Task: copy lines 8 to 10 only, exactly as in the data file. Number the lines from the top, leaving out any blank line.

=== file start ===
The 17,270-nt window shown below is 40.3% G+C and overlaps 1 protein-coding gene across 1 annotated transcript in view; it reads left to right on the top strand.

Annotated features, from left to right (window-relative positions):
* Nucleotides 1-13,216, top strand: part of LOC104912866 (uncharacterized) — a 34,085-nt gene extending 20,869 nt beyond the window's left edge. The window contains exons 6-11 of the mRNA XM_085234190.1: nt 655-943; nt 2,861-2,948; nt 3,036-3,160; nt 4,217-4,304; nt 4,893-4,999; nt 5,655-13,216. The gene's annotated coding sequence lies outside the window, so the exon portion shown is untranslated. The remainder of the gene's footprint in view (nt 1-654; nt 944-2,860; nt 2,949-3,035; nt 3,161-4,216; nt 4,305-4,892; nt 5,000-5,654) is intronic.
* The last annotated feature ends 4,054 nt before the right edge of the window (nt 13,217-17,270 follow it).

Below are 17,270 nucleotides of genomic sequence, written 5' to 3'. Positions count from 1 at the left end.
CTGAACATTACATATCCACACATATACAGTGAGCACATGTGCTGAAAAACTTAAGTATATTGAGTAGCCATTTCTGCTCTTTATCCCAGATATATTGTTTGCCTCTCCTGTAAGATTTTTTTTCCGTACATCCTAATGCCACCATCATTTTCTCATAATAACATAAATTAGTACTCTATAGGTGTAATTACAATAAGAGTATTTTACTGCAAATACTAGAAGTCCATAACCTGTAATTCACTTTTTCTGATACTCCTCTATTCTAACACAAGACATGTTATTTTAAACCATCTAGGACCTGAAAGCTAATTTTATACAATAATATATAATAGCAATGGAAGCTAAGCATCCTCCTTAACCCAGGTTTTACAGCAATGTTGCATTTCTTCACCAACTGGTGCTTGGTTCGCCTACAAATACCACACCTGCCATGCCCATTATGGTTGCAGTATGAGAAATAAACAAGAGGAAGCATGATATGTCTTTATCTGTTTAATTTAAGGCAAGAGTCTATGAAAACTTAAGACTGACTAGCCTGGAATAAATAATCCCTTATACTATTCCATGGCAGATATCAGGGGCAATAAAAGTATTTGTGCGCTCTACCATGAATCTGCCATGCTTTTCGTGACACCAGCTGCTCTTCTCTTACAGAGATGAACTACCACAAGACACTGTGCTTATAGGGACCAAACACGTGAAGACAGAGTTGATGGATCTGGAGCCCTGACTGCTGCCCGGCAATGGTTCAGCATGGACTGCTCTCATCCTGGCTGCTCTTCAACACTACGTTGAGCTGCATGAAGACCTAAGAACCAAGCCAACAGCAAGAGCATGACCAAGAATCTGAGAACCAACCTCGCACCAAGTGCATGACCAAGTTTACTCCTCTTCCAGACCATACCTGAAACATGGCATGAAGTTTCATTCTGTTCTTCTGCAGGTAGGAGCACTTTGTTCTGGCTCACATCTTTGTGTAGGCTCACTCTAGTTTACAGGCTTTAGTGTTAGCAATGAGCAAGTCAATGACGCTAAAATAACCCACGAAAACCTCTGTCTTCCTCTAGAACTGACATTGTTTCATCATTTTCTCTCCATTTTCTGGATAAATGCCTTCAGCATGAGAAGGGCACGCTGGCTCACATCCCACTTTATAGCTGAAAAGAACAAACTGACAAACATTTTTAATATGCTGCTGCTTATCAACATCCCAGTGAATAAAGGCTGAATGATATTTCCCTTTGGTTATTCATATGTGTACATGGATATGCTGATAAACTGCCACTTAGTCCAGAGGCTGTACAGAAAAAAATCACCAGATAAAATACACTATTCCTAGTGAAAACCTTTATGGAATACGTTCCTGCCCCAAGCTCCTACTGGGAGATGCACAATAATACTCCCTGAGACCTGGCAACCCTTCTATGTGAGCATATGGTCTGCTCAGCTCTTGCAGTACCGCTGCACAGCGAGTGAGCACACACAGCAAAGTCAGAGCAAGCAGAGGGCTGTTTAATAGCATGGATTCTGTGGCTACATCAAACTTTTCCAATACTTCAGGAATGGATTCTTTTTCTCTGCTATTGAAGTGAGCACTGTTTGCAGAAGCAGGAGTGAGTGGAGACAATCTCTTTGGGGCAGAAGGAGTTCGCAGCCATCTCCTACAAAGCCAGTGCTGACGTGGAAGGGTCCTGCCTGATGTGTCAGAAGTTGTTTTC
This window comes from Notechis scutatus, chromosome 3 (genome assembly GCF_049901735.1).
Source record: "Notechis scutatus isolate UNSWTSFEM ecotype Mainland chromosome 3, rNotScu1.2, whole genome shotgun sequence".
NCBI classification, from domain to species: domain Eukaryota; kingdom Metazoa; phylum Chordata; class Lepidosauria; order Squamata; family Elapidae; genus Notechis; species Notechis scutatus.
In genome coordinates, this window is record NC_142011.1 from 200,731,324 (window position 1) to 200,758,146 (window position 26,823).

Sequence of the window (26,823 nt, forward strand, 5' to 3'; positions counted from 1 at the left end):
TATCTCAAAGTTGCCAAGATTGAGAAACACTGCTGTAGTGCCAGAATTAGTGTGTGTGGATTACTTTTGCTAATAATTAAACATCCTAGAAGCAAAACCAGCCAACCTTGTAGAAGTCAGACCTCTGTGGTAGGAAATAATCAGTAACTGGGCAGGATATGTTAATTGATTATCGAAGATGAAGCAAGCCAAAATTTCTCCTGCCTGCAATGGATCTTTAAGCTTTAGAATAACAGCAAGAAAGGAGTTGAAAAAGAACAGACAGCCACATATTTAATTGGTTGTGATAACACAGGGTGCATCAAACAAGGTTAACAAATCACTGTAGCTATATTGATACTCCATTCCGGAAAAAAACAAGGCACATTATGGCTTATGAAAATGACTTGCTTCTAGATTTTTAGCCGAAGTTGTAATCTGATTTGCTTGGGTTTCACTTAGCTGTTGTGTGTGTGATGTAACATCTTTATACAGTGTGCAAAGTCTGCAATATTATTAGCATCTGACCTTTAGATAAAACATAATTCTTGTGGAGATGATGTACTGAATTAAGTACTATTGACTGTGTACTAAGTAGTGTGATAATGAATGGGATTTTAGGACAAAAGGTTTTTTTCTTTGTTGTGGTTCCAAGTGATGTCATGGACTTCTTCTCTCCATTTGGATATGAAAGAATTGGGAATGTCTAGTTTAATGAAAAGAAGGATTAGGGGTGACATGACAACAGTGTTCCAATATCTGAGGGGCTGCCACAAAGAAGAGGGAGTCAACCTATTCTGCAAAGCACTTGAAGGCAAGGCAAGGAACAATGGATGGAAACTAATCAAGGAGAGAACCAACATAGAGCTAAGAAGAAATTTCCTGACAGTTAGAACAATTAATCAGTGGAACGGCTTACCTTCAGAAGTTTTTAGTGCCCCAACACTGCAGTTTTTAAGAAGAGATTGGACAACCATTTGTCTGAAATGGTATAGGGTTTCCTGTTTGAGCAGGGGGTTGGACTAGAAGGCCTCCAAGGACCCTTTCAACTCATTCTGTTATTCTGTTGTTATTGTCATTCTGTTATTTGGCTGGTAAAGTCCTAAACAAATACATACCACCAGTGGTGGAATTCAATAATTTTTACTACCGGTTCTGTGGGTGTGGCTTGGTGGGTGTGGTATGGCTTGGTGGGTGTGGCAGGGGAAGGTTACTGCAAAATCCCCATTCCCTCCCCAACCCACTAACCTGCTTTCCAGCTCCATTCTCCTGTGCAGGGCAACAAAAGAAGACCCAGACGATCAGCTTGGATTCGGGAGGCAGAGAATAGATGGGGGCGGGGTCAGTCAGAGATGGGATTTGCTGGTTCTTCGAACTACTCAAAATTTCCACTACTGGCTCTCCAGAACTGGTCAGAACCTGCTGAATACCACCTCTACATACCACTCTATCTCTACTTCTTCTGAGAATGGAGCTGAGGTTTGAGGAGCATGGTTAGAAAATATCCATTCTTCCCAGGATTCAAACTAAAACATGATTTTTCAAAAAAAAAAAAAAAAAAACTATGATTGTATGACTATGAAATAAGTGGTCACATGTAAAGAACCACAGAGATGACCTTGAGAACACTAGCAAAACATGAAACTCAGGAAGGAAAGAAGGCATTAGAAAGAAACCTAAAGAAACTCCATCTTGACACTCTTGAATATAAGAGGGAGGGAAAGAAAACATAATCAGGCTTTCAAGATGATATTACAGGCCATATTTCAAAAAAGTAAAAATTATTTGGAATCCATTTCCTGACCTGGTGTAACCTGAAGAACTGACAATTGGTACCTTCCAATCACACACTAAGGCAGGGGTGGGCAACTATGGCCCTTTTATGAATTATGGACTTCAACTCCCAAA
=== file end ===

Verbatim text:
Source record: "Notechis scutatus isolate UNSWTSFEM ecotype Mainland chromosome 3, rNotScu1.2, whole genome shotgun sequence".
NCBI classification, from domain to species: domain Eukaryota; kingdom Metazoa; phylum Chordata; class Lepidosauria; order Squamata; family Elapidae; genus Notechis; species Notechis scutatus.
In genome coordinates, this window is record NC_142011.1 from 200,731,324 (window position 1) to 200,758,146 (window position 26,823).